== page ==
Mendelssohn, Britten and Brahms have much in common including a tendency to compose in classical forms and a great respect for folk idioms. All three wrote beautiful songs as well as masterful large scale-compositions, and all three were wonderful pianists. What one might not expect from a programme featuring compositions by these three is that the most prevalent similarity was a significant lack of overarching melodic line or unified compositional architecture. These works, performed in Vienna's Musikverein by Jakub Hrůša and the Vienna Symphony Orchestra, were more heterogeneous conglomerations of vastly different stylistic idioms and impulses than they were through-conceived or melodically driven. 

Jakub Hrůša © Pavel Hejnz
Jakub Hrůša
© Pavel Hejnz

Brahms’ tendency to focus on the motif, allowing tiny seeds to germinate and sprout in all sorts of directions and variations, instead of primarily relying on broad, memorable melodies is no trade secret. Hugo Wolf mean-spiritedly remarked that the Fourth Symphony established without doubt that “the art of composing without inspiration has found its worthiest representative in Brahms”. He could – and did – write melodies, of course, and beautiful ones at that, but there is little in the Fourth that one will go home whistling; it feels much more classically inspired at times than romantic. Brahms himself doubted whether it was “sweet” enough to find a positive reception. Clara Schumann openly criticized it and Max Kalbeck, Brahms’ biographer and friend, told him to throw the Scherzo into the trash. That would have been a great shame, as the symphony is a masterful working through of motivic material, allowing snippets to grow, shift and culminate into thickly complex swells of beauty and power which were aptly realized by Hrůša and the Symphoniker. Hrůša exhibited great command and excellent technique throughout, and though there were moments of questionable intonation, the ensemble was a joy to listen to in repertoire that they feel so at home playing.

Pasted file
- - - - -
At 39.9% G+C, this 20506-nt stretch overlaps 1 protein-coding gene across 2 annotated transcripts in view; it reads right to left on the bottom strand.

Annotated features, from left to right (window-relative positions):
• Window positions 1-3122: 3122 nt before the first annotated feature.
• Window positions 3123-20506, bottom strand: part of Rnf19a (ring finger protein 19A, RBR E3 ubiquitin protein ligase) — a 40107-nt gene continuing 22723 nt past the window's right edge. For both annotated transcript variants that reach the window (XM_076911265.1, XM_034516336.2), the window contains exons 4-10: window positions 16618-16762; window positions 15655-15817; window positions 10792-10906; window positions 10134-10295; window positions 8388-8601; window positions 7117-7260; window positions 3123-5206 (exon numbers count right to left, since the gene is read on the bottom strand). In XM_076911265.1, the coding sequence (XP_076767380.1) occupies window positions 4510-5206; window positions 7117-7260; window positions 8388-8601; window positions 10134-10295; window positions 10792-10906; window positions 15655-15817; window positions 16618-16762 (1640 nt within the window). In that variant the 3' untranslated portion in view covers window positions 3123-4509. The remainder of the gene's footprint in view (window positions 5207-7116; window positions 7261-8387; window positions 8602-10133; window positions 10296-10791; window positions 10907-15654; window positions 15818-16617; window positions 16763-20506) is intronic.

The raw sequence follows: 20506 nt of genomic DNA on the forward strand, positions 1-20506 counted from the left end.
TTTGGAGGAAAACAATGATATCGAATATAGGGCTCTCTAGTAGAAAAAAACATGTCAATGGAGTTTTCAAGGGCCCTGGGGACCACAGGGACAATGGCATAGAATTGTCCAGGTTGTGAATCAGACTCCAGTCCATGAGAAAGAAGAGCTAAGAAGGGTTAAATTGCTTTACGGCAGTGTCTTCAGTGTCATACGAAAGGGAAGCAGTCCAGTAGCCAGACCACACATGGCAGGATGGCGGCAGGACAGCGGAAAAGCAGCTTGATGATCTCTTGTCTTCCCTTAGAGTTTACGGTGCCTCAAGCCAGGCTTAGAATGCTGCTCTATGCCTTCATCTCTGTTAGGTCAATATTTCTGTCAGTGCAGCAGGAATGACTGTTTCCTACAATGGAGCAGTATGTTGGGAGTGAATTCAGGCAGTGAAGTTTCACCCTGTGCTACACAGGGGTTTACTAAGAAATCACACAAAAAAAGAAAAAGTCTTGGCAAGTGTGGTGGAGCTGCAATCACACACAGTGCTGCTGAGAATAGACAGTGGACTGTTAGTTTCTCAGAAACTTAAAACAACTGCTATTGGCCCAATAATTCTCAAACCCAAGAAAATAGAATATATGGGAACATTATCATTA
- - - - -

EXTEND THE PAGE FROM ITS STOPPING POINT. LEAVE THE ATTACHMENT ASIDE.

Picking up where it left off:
Mendelssohn and Britten, unlike Brahms, are closely associated with melodic beauty and vocal writing, so it was surprising that their compositions were equally wanting in the melody department. Mendelssohn’s overture on Goethe’s twin poems “Meeresstille” and “Glückliche Fahrt” (Calm Sea and Prosperous Voyage) is programmatic, not melodically driven or classically structured. It begins with a musical rendition of the quiet, foreboding sea. The Symphoniker did justice to the eerie, dark stillness, playing completely without vibrato throughout the opening section. Melodic snippets, a prevalent dotted motif, and varied instrumentation and harmonic modulation then pulled the audience through the fog into the bright sun and a raucous sea voyage followed, until land was sighted with a downward cascade and a fanfare of trumpets. 

Britten’s Piano Concerto, written for the composer to make a splash on the London scene as a virtuoso, is a younger composition, published when he was 25. Although there are snatches of Britten to be found throughout – the third movement is certainly full of dark, Peter Grimes-esque colour and beauty, he does seem to have been trying on musical idioms from Prokofiev to Stravinsky to Bartok. The opening movement is reminiscent of Prokofiev’s Sixth Symphony, full of percussive drive. Leif Ove Andsnes drove into the keyboard with fingers of steel and crystalline clarity, his scales and trills gleaming. He seemed to relish the percussive, rhythmic elements and his judicious use of pedal – never hiding behind the sound, but using it to create colour and effect – was exemplary.

Each movement of Britten's concerto could stand alone, having little to do with its neighbours. On the heels of the opening toccata comes a bizarrely deconstructed waltz, opening with tambourine over hemiola-rich solo lines. The third movement is based on a musical theme from a 1937 radio drama called King Arthur, in the form of a passacaglia with seven variations, and the finale is a wild march full of fanfares which sounds not unlike Shostakovich at times.

Like a paperweight made from different stones, shells, rocks and bits of glass, connected by petrified sand, this was a programme full of beautiful, varied yet seemingly unrelated moods and moments, held together by the glue of artistic prowess and a thoroughly enraptured audience.